3 Regalim…3 times (23:14) – Why does the Torah refer to the time as both Regalim and then again as times? What is the difference? Rashi notes that even in the Shmitta year, the people will still observe the Regalim. Rav Nissan Alpert ztl. explained that during the other years, the Yamim Tovim are opportunities to thank Hashem for his involvement in the agricultural cycle of the year. That is why in those years, they are called Regalim from the word Regel as a reason for the trip (L’ Regel HaMelacha Asher Lifanai). In a Shmitta year, the ground is not worked and this reason is not there. One is still obligated to be Oleh Regel though – because the time of the year demands it.
Moshe took the blood and he sprinkled it on the nation (24:8) – Rashi explains that this teaches us that Chazal entered a Bris here with Milah, Tevilah and Hazaah (as there is no Hazaah without Tevilah). Rav Gifter ztl. pointed out that the preparation for Matan Torah described here is quite intense. First it required a communal acceptance as described in Parshas Yisro. After that, there needed to be a process that removed the regular “Ben Noach” status from them as described here and then only afterward did they enter the Bris at which time they were finally prepared to receive the Torah. Rav Gifter explained that if this is the preparation for the nation receiving the Torah, it must also be the attitude that we use when we get ready to go study it.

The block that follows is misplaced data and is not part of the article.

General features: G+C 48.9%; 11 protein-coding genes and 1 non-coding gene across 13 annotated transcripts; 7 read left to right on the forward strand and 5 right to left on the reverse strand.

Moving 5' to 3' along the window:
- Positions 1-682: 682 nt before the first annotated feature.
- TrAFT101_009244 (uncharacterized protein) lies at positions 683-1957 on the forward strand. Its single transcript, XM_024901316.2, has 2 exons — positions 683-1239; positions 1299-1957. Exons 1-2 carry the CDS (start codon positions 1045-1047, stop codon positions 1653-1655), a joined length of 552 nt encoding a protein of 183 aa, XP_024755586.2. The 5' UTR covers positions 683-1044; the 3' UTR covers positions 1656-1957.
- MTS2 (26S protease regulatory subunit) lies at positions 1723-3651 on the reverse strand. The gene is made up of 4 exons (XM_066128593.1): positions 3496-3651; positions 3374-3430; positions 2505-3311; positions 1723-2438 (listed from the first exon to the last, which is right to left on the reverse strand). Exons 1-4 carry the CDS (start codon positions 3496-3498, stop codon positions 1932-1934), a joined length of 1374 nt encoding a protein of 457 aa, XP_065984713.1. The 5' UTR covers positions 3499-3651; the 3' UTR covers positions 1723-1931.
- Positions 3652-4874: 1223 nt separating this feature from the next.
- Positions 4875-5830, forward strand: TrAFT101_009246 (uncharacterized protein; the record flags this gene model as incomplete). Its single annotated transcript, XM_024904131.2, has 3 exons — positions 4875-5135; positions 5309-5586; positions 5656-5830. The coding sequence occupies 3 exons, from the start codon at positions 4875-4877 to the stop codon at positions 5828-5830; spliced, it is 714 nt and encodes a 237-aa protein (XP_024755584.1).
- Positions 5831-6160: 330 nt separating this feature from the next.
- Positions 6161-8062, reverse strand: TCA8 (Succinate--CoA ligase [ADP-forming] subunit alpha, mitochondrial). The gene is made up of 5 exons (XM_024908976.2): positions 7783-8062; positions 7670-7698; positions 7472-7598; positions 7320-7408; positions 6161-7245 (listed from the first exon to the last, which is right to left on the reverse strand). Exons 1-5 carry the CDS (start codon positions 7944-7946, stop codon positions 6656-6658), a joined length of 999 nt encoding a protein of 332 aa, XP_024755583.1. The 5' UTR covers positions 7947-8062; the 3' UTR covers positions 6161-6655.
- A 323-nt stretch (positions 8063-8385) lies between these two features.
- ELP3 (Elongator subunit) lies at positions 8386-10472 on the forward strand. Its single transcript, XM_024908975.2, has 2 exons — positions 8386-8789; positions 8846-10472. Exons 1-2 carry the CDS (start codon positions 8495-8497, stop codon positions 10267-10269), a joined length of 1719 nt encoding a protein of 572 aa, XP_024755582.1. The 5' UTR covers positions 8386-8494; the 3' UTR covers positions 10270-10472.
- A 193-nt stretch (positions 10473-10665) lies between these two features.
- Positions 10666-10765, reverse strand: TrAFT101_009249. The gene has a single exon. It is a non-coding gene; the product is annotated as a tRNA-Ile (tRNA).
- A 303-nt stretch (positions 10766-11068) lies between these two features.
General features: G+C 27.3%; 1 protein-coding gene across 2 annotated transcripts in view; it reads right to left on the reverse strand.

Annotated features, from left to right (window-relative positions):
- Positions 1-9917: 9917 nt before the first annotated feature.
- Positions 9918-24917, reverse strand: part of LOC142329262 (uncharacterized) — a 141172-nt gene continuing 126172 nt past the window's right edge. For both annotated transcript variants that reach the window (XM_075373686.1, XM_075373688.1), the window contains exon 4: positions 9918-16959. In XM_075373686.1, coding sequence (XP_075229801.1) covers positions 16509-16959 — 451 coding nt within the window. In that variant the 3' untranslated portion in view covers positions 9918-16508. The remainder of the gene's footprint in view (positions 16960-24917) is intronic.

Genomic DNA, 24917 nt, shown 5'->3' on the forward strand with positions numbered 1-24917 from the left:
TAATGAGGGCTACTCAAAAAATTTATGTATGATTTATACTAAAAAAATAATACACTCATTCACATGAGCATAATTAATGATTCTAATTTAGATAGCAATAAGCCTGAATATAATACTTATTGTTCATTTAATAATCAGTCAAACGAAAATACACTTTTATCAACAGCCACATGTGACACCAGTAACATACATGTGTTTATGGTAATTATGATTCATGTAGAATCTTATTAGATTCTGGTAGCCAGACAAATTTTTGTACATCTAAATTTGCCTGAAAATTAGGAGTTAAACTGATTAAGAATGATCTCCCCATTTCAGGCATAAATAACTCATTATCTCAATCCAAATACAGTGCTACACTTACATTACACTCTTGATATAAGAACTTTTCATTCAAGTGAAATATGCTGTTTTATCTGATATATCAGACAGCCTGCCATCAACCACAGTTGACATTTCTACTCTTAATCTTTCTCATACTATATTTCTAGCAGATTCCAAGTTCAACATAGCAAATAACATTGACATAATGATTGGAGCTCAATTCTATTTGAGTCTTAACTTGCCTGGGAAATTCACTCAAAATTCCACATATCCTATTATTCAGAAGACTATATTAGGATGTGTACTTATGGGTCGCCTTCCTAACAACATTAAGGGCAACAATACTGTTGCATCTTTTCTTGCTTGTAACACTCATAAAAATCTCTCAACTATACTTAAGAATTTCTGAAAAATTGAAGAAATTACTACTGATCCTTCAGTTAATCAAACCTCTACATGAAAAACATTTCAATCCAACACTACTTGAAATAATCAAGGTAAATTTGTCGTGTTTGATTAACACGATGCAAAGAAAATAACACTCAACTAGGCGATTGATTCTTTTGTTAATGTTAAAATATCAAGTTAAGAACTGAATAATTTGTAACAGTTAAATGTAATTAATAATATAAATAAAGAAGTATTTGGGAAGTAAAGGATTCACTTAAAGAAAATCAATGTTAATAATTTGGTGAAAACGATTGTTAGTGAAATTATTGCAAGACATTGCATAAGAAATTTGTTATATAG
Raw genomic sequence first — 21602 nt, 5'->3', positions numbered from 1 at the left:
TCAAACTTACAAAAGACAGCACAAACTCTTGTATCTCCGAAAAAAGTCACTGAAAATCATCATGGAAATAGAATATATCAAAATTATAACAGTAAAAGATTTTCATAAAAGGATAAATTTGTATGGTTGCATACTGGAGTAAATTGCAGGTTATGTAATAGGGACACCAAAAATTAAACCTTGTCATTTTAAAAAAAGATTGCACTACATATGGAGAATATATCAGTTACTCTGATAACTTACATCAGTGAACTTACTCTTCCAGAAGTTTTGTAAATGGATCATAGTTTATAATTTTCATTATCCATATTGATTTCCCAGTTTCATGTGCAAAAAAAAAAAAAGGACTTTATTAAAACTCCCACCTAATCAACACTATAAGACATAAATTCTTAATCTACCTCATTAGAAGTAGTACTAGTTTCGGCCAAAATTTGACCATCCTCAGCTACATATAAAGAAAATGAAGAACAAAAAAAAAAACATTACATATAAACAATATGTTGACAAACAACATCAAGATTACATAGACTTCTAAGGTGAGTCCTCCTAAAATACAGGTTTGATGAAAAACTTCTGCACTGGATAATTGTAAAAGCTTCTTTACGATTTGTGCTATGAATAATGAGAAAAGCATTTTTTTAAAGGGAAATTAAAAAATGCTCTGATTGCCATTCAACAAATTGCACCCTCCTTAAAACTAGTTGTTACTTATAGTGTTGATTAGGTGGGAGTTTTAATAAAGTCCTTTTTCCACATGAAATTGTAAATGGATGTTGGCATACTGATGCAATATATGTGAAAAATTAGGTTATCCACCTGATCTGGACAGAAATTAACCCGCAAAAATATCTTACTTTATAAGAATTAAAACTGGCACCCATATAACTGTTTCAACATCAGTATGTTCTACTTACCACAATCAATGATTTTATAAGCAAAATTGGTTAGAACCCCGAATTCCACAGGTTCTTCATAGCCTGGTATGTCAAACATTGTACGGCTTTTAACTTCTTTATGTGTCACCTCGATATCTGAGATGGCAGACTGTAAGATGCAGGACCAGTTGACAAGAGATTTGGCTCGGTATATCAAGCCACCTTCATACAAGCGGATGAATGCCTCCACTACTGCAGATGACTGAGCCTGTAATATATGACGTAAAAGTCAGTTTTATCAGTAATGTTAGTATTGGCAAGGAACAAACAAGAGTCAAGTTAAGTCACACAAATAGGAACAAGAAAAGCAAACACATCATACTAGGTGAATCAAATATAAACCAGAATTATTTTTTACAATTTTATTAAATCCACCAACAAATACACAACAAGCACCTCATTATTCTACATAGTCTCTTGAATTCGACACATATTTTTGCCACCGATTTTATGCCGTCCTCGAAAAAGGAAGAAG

And I will give you the Luchos and the Torah and the Mitzva that I wrote to teach them (24:12) – The Gemara (Berachos ) learns that Hashem was going to give the written Torah, the Aseres HaDibbros, the Torah She’Baal Peh and the Neviim and Kesuvim. Rashi (Malachi) explains that anything that any other Novi was going to say, was given to Moshe at Sinai. Similarly, the Mabit notes that the reason some say KaAmur Poseich Es Yadecha even though Moshe composed the first Beracha of HaZon long before Dovid Hamelech gave us Tehillim because although Dovid revealed it within a Tehillim context, everyone else knew it at the time of Moshe for he knew anything else that was destined to be Torah based. Rav Schachter Shlita would regularly remind us that it is only based on this idea that Anshei Knesses HaGedolah were able to add to the Canon and to compose the Torah She’Baal Peh into a formal “Torah.” Without it, adding would have been a subtraction from its divine nature.
When you count (30:12) – Why is the term Ki Sisa used instead of a more conventional term for counting? Rav Moshe Feinstein Ztl. explained that when it comes to being counted as a member of Bnei Yisrael, it is not enough to be counted but rather one must raise himself up to the standards and raise ourselves to stand proudly when we accept the responsibilities that being a part is all about.
Haftorah: The priests shall take for themselves each one from his acquaintance; and they shall strengthen the damage of the house, wherever damage is found (Melachim II:12:6) – The Rogachover explains that there is a difference between taking things from an individual which must be checked to see if he is giving things with a full heart versus if he gives it with a half-heart wherein it must be re-examined. Rav Yitzchok Sorotzkin Shlita explained why. The Beis HaMikdash had the status of a Korban Tzibbur which means that it cannot be made or maintained by personal monies. Hence, when collecting the coinage here, the Novi warns the people to take from his acquaintance (Makoro) – one he can state for sure, relinquishes personal hold over the monies he is giving to the Mikdash.